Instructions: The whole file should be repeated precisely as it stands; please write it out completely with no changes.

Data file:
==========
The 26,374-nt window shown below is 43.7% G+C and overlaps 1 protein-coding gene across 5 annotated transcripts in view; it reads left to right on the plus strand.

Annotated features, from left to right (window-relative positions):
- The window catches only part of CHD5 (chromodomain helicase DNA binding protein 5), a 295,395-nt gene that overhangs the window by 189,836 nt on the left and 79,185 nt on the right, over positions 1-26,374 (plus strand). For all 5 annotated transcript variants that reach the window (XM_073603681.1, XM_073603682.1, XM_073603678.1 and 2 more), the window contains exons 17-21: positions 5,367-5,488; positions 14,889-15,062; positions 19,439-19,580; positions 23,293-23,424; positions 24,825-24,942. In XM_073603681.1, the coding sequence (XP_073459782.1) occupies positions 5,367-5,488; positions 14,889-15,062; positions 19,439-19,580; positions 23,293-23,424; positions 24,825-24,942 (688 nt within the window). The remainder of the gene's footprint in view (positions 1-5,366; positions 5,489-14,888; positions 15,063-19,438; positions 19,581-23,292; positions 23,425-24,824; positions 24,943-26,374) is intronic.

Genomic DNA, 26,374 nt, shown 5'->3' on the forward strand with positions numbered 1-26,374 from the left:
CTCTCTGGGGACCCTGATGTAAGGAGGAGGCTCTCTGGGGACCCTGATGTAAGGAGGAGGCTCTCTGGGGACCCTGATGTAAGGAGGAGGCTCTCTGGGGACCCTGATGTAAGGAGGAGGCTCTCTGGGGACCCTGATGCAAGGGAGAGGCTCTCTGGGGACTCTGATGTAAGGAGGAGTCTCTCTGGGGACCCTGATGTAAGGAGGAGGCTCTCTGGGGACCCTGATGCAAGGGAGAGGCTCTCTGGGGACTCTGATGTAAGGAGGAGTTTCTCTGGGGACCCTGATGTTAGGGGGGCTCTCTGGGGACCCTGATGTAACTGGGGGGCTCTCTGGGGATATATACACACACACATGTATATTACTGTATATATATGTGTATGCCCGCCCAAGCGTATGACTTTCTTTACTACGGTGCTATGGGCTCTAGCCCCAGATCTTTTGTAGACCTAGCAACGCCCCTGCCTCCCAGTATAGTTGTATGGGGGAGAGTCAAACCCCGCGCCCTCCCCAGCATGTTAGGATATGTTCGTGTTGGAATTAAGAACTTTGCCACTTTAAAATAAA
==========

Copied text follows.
The 26,374-nt window shown below is 43.7% G+C and overlaps 1 protein-coding gene across 5 annotated transcripts in view; it reads left to right on the plus strand.

Annotated features, from left to right (window-relative positions):
- The window catches only part of CHD5 (chromodomain helicase DNA binding protein 5), a 295,395-nt gene that overhangs the window by 189,836 nt on the left and 79,185 nt on the right, over positions 1-26,374 (plus strand). For all 5 annotated transcript variants that reach the window (XM_073603681.1, XM_073603682.1, XM_073603678.1 and 2 more), the window contains exons 17-21: positions 5,367-5,488; positions 14,889-15,062; positions 19,439-19,580; positions 23,293-23,424; positions 24,825-24,942. In XM_073603681.1, the coding sequence (XP_073459782.1) occupies positions 5,367-5,488; positions 14,889-15,062; positions 19,439-19,580; positions 23,293-23,424; positions 24,825-24,942 (688 nt within the window). The remainder of the gene's footprint in view (positions 1-5,366; positions 5,489-14,888; positions 15,063-19,438; positions 19,581-23,292; positions 23,425-24,824; positions 24,943-26,374) is intronic.

Genomic DNA, 26,374 nt, shown 5'->3' on the forward strand with positions numbered 1-26,374 from the left:
CTCTCTGGGGACCCTGATGTAAGGAGGAGGCTCTCTGGGGACCCTGATGTAAGGAGGAGGCTCTCTGGGGACCCTGATGTAAGGAGGAGGCTCTCTGGGGACCCTGATGTAAGGAGGAGGCTCTCTGGGGACCCTGATGCAAGGGAGAGGCTCTCTGGGGACTCTGATGTAAGGAGGAGTCTCTCTGGGGACCCTGATGTAAGGAGGAGGCTCTCTGGGGACCCTGATGCAAGGGAGAGGCTCTCTGGGGACTCTGATGTAAGGAGGAGTTTCTCTGGGGACCCTGATGTTAGGGGGGCTCTCTGGGGACCCTGATGTAACTGGGGGGCTCTCTGGGGATATATACACACACACATGTATATTACTGTATATATATGTGTATGCCCGCCCAAGCGTATGACTTTCTTTACTACGGTGCTATGGGCTCTAGCCCCAGATCTTTTGTAGACCTAGCAACGCCCCTGCCTCCCAGTATAGTTGTATGGGGGAGAGTCAAACCCCGCGCCCTCCCCAGCATGTTAGGATATGTTCGTGTTGGAATTAAGAACTTTGCCACTTTAAAATAAA